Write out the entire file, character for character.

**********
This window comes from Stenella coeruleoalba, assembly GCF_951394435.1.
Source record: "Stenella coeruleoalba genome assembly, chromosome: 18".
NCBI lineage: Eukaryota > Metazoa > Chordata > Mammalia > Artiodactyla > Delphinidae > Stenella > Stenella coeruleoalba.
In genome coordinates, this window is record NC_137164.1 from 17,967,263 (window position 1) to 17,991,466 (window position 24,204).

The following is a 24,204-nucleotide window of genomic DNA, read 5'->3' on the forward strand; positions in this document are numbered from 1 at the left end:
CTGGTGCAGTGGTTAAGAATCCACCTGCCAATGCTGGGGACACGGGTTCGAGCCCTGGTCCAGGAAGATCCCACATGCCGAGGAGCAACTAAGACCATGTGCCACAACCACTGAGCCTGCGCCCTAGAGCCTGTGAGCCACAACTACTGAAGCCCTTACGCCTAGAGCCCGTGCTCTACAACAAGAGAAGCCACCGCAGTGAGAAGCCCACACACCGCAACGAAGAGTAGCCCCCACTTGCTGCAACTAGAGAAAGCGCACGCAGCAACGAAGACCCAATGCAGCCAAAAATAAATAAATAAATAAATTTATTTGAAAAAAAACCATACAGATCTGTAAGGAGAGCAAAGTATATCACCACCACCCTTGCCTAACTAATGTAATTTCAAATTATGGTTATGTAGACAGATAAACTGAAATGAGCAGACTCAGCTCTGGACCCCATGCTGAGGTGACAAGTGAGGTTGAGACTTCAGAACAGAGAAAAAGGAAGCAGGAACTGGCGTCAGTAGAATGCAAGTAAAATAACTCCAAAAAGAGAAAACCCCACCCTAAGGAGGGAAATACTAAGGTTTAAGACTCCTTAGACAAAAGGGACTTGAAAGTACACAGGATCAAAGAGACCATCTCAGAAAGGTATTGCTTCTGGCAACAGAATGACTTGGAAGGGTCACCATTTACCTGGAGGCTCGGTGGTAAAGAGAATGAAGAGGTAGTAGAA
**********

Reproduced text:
This window comes from Stenella coeruleoalba, assembly GCF_951394435.1.
Source record: "Stenella coeruleoalba genome assembly, chromosome: 18".
NCBI lineage: Eukaryota > Metazoa > Chordata > Mammalia > Artiodactyla > Delphinidae > Stenella > Stenella coeruleoalba.
In genome coordinates, this window is record NC_137164.1 from 17,967,263 (window position 1) to 17,991,466 (window position 24,204).

The following is a 24,204-nucleotide window of genomic DNA, read 5'->3' on the forward strand; positions in this document are numbered from 1 at the left end:
CTGGTGCAGTGGTTAAGAATCCACCTGCCAATGCTGGGGACACGGGTTCGAGCCCTGGTCCAGGAAGATCCCACATGCCGAGGAGCAACTAAGACCATGTGCCACAACCACTGAGCCTGCGCCCTAGAGCCTGTGAGCCACAACTACTGAAGCCCTTACGCCTAGAGCCCGTGCTCTACAACAAGAGAAGCCACCGCAGTGAGAAGCCCACACACCGCAACGAAGAGTAGCCCCCACTTGCTGCAACTAGAGAAAGCGCACGCAGCAACGAAGACCCAATGCAGCCAAAAATAAATAAATAAATAAATTTATTTGAAAAAAAACCATACAGATCTGTAAGGAGAGCAAAGTATATCACCACCACCCTTGCCTAACTAATGTAATTTCAAATTATGGTTATGTAGACAGATAAACTGAAATGAGCAGACTCAGCTCTGGACCCCATGCTGAGGTGACAAGTGAGGTTGAGACTTCAGAACAGAGAAAAAGGAAGCAGGAACTGGCGTCAGTAGAATGCAAGTAAAATAACTCCAAAAAGAGAAAACCCCACCCTAAGGAGGGAAATACTAAGGTTTAAGACTCCTTAGACAAAAGGGACTTGAAAGTACACAGGATCAAAGAGACCATCTCAGAAAGGTATTGCTTCTGGCAACAGAATGACTTGGAAGGGTCACCATTTACCTGGAGGCTCGGTGGTAAAGAGAATGAAGAGGTAGTAGAA